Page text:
Age of Endarkenment: Medical Misinformation & What Vets Can Do About It

Obviously, the whole purpose of the SkeptVet is to combat misinformation and to promote evidence-based pet health. I first used the term Age of Endarkenment in a post for the much more influential Science-Based Medicine blog. Then, I was focused on the relatively narrow issue of the AVMA being unwilling to acknowledge the clearly evidence fact that homeopathy is useless pseudoscience and that vets shouldn’t offer it to clients (you can refresh yourself on the whole sorry saga in these posts).

When I was honored with the VIN Veritas Award, I was invited to give a rounds presentation on the Veterinary Information Network (unfortunately, you’ll need to be a member to view this). I used the opportunity to expand on the underlying cultural currents that have led to an apparent explosion in misinformation and mistrust of science, and to compare these to the principle soft the Age of Enlightenment, which underlie the achievements and progress science has brought to many fields, including healthcare.

I have since given a shortened version of this talk at the Western Veterinary Conference, and I will be giving this again at PacVet in San Francisco next month. Here is the slide deck and a summary of the talk.

Mistrust of science and science-based medicine, as well as misinformation, pseudoscience, and false beliefs around medical topics have been around as long as science as a method for understanding nature has been around. We are currently in a moment when these problems are growing and spreading, and this threatens the health and wellbeing of humans and animals.

Misinformation is, by definition, information that is incorrect, not true. This may be a claim that is completely incorrect – for example, the assertion that vaccines are the cause of autism in children – or it may be something that is partially correct or even wholly correct, but in some way is misleading. The notion that vaccines have side effects is perfectly correct, for example. The notion that those side effects are far greater than their benefits is not correct. Misinformation can have elements of truth in it.

How do we know what is true or not true in terms of medical information? Ideally, we base that decision on the best current scientific evidence. Science is the best method that we have for understanding what’s true about nature and what’s not. Unfortunately, we can’t all be experts in every area of science or even every area of medicine. We do, to some extent, have to rely on the consensus of people who are experts in that area. This is probably the most problematic issue because people are often skeptical of experts, and we don’t like to be told what to think. We like to have our intellectual independence, which is a good virtue but gets us into trouble when we think the 20 minutes on the internet makes us an expert in any and all topics.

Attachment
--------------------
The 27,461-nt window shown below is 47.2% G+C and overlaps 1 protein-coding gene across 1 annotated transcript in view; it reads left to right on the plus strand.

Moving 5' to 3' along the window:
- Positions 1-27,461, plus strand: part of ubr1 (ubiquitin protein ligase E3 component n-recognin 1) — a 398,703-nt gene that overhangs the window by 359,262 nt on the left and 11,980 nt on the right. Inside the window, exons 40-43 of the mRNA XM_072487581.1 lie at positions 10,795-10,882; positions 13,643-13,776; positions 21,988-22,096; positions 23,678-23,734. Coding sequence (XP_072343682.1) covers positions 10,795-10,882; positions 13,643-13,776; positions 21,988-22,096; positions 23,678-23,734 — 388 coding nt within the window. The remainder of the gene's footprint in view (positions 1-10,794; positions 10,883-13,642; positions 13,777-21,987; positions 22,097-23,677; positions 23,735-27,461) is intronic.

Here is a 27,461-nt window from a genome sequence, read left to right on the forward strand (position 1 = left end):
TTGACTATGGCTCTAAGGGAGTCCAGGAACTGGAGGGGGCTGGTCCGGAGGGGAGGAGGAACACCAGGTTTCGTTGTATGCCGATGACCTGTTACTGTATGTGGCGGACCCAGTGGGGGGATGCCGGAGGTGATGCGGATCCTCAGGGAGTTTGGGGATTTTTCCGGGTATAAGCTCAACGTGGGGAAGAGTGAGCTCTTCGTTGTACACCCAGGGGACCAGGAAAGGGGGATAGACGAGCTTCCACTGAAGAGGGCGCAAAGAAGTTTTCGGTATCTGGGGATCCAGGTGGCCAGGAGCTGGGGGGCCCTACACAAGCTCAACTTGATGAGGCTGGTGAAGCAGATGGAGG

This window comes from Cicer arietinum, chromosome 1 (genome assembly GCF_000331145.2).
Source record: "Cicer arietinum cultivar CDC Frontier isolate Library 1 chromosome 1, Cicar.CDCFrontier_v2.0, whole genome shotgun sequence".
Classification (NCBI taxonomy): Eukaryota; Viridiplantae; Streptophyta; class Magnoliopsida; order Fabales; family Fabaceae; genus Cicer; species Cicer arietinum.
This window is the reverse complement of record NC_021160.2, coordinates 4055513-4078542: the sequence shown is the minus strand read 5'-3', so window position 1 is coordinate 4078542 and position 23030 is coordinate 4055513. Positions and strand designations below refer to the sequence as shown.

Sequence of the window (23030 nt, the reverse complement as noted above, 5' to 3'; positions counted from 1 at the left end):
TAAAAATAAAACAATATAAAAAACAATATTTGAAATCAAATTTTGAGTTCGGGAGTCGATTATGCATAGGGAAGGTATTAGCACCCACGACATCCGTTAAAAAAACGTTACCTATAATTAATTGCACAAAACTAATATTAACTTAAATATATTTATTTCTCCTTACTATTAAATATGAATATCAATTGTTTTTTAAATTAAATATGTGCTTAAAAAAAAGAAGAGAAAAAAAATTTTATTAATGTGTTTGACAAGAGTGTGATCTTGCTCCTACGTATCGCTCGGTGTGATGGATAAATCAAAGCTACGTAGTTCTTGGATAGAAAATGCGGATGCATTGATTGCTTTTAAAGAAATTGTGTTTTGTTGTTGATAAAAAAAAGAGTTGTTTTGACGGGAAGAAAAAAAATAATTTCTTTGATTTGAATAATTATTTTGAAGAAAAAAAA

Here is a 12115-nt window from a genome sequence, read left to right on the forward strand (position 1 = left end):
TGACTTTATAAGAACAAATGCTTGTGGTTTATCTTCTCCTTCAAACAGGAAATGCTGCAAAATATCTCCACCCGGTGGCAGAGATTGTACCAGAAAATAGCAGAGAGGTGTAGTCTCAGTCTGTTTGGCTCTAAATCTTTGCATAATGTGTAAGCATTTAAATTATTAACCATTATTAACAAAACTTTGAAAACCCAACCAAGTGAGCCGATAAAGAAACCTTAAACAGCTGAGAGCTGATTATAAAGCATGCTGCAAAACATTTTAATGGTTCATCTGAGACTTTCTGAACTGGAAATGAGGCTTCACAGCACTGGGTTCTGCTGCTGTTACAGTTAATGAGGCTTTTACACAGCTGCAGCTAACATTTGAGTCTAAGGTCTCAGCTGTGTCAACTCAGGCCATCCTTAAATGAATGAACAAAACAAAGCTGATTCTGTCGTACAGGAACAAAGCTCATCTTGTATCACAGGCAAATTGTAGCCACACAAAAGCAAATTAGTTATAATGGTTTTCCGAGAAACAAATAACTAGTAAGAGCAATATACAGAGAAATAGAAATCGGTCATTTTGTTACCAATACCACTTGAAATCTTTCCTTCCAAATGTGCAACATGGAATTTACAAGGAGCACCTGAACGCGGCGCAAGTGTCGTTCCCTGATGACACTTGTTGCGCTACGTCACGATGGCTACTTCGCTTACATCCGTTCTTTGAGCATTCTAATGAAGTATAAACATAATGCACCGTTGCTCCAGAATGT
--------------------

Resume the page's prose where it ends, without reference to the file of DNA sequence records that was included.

To deal with misinformation, we have to accept the fundamental premise that there are things that are true and things that are false, that science is probably the best way to distinguish those, and that sometimes we have to rely on the consensus of experts in a field to tell us what the truth is when we aren’t able to necessarily make that judgment ourselves.

The good news is that most people actually do trust science. If you survey people around the world, there are pretty high levels of trust in the things that scientists say about the natural world. That is still the majority of people almost everywhere.

People in particular trust medical scientists, especially doctors, and nurses. There are high levels of confidence in what medical people say about health and disease. Even though there is sometimes a worrisome degree of mistrust, we shouldn’t forget that the majority still think that scientists and medical scientists know what they’re doing and are on their side. This applies to veterinarians and veterinary technicians and nurses as well.

Unfortunately, mistrust and misunderstanding of science is still quite common. Here are some survey findings that should be very disturbing:

  • 36% of people only believe in scientific claims when they align with beliefs they already have for other reasons. In the same survey1
  • 35% of people feel science can be used to produce any conclusion the researcher wants. The idea that science is not actually a method for generating knowledge or understanding but rather a propaganda tool undermines confidence in scientific information needed to make sound decisions, as individuals and societies.2
  • About one-third of people felt that if science didn’t exist at all, their everyday lives wouldn’t be that different.1
  • As many as 15-20% of adults in the U.S. believe vaccines probably or definitely cause autism, despite decades of robust scientific evidence showing that this is not true.2

Idols of the Tribe & the Cave- Psychological Causes
These are errors we make either because of how our brains function in general as a species, or particular sources of error that we have as individuals based on our personal experiences and inclinations.

Cognitive biases are systematic pattern of thinking arising from intrinsic features of our cognitive mechanisms. Research in psychology has uncovered an enormous number of cognitive biases that all human beings are prone to. These errors arise from faults in our memory, from quirks in how we direct our attention, and from the influence of our beliefs, desires, and expectations on what we observe. Many of these errors have direct relevance to clinical decision-making, and much of the methodology of science and evidence-based medicine (EBM) is designed specifically to correct for them.3